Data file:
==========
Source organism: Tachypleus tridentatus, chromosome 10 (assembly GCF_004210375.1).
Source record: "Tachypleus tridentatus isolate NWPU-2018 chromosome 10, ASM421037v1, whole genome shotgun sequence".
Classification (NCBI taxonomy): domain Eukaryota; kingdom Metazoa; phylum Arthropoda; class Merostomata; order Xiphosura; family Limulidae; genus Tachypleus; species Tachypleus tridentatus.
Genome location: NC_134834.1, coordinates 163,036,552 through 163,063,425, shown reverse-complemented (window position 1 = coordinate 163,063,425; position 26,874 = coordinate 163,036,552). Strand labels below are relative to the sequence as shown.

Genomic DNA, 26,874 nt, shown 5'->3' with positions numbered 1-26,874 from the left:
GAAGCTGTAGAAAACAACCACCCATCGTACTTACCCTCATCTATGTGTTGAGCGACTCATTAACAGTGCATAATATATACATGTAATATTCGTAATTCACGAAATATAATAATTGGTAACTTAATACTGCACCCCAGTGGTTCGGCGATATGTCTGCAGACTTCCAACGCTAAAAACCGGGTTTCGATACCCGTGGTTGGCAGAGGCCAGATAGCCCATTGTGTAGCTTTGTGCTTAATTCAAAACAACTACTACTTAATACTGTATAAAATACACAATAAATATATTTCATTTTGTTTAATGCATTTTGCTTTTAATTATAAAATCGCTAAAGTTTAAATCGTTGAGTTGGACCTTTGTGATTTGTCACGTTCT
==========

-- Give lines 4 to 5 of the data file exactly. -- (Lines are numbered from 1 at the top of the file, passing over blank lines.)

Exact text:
Genome location: NC_134834.1, coordinates 163,036,552 through 163,063,425, shown reverse-complemented (window position 1 = coordinate 163,063,425; position 26,874 = coordinate 163,036,552). Strand labels below are relative to the sequence as shown.

Genomic DNA, 26,874 nt, shown 5'->3' with positions numbered 1-26,874 from the left: